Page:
The worst thing for PASOK is that its principal political support today does not come from the Right, which is having great difficulty recovering from its defeat in September, but from the far Right, which is playing the card of national unity and can of course only be delighted by these attacks against the workers. Apart from the fact that its leader hopes in this way to benefit from the discredit of PASOK, it should be noted that the far Right continues to be active, with extremely violent fascist groups attacking immigrants and left activists. Furthermore, the influence of this nationalist far Right in the various police forces is being quite frequently demonstrated, and a united response to that is becoming urgent!

To the left of PASOK, we can distinguish two types of reaction: the first is that of the KKE and its trade-union current PAME. Behind a discourse which sometimes has anti-capitalist accents there lies a dangerous sectarianism: for them the solution to the crisis is only to reinforce their own organisation, and they go to great lengths never to call actions jointly or in the same place as the majority unions. However, the combativeness of many of their militants is obvious; there remains the task of getting them to work within unitary frameworks.

The other position consists of seeking united mobilization to defeat the government’s measures. On this axis are to be found the two regroupments of the anti-liberal and anti-capitalist Left, Syriza and Antarsya. Of course, there are many nuances of analysis, even between the now fairly divided factions within Syriza: on one side, the spokesperson Alexis Tsipras insists especially on the absence of measures in favour of economic development, while Alekos Alavanos, the former spokesperson, demands the resignation of the government. In Antarsya, there are also nuances between those currents which swear only by the general strike, and others, such as OKDE-Spartakos (the Greek section of the Fourth International) who insist on the processes that are necessary to make this general strike a reality. In any case, the two regroupments argue today in favour of committees against PASOK’s programme of stability, with the aim of setting up local committees which address themselves to the mass of the population. This approach also tries to involve the militants of the KKE, but also, even though there is no direct appeal to their party, those of PASOK. But what is most important is that these committees should aim to get trade-union activists (the role of the local trade union structures is important), and others – political and neighbourhood activists, including those not affiliated to an organisation, to work together. The first initiatives show that it is possible, but above all essential, in order to unleash the dynamic which all the defenders of the bourgeois order (or disorder) fear! For that, the axis must be a logic of radically challenging capitalism: refusal of military expenditure, a minimum wage of 1400 euros, reduction of working hours, nationalization of the banks, hiring of employees with permanent contracts in public services…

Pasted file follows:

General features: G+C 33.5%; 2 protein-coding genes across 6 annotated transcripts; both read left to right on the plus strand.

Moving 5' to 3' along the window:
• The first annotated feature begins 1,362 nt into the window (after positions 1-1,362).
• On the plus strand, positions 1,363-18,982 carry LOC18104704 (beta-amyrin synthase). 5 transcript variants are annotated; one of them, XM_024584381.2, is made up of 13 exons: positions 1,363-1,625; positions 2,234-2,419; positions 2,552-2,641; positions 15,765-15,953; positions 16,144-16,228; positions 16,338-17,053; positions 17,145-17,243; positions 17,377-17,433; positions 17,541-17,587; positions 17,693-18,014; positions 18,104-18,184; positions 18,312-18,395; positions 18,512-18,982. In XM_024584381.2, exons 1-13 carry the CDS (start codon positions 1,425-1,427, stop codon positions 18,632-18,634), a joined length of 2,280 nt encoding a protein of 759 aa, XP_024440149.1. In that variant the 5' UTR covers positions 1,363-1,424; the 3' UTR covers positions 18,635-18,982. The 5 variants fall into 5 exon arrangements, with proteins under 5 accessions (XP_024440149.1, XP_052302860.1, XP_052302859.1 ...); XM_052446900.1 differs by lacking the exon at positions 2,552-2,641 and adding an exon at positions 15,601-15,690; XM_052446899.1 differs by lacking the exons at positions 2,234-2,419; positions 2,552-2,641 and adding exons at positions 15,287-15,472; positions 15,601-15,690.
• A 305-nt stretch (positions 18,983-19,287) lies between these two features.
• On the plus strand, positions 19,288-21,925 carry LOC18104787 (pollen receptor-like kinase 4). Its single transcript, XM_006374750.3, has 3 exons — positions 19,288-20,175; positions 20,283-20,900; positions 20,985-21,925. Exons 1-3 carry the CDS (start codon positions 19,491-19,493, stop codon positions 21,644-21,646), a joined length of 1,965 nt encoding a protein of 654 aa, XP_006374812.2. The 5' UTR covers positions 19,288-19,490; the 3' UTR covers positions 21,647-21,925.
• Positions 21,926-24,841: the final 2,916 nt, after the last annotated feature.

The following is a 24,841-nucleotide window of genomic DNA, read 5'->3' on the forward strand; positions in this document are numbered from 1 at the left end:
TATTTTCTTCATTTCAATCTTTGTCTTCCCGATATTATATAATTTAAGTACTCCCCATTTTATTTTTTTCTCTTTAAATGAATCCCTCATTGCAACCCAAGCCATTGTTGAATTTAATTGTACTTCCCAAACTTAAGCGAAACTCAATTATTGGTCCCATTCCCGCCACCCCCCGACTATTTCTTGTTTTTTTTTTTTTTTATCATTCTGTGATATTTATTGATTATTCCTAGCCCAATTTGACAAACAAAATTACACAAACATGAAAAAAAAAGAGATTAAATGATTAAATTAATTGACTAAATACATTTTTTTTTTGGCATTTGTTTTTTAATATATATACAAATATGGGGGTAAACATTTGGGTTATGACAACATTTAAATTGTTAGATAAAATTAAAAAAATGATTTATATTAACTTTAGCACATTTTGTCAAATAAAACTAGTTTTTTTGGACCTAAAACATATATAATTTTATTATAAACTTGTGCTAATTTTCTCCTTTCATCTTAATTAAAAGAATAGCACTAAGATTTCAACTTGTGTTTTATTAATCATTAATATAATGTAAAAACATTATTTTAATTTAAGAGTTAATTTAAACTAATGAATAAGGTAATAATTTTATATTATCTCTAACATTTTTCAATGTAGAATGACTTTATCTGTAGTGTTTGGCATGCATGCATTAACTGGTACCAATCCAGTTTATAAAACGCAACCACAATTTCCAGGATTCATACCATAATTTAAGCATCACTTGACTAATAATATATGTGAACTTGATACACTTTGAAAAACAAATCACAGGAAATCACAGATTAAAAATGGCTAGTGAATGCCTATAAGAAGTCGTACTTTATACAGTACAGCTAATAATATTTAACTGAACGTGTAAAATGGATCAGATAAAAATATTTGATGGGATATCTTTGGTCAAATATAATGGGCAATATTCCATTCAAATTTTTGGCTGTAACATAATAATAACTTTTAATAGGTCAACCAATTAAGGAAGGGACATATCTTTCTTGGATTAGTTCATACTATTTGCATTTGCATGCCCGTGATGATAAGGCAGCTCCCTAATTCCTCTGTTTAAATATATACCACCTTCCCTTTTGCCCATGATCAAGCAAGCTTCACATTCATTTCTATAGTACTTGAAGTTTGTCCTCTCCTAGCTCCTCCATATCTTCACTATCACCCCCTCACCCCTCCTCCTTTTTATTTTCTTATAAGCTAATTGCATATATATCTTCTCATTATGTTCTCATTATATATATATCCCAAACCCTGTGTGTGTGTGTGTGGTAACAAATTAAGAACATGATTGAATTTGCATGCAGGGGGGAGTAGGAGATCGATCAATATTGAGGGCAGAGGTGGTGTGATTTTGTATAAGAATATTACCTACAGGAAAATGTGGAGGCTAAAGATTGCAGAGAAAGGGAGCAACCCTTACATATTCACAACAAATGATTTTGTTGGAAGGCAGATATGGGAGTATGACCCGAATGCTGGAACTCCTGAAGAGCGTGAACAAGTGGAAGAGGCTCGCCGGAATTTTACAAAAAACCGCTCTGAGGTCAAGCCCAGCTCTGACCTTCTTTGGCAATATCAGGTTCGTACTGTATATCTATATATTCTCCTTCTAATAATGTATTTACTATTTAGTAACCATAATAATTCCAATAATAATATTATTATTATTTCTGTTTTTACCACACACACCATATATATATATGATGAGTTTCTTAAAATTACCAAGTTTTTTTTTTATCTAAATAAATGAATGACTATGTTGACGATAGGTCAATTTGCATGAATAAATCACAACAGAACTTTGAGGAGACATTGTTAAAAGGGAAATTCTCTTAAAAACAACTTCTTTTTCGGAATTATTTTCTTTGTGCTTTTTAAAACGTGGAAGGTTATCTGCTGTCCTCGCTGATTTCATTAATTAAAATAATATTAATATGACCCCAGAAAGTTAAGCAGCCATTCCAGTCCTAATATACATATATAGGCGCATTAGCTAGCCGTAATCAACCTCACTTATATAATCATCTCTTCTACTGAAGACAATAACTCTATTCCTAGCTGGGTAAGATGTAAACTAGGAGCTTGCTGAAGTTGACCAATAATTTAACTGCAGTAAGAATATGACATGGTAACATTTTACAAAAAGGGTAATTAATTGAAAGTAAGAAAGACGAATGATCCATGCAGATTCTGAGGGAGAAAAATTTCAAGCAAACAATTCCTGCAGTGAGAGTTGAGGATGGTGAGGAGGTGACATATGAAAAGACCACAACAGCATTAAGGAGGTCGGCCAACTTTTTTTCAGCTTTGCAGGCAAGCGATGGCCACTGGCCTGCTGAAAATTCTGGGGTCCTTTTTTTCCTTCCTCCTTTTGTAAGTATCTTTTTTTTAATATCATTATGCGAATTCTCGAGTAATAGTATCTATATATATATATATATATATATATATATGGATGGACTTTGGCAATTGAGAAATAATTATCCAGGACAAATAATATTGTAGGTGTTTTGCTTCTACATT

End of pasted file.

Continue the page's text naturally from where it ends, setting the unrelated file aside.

Athens, March 28, 2010


[1See “A defeat for the right, but now its policies have to be defeated!”, by Andreas Sartzekis and Tassos Anastassiadis, International Viewpoint 417, October 2009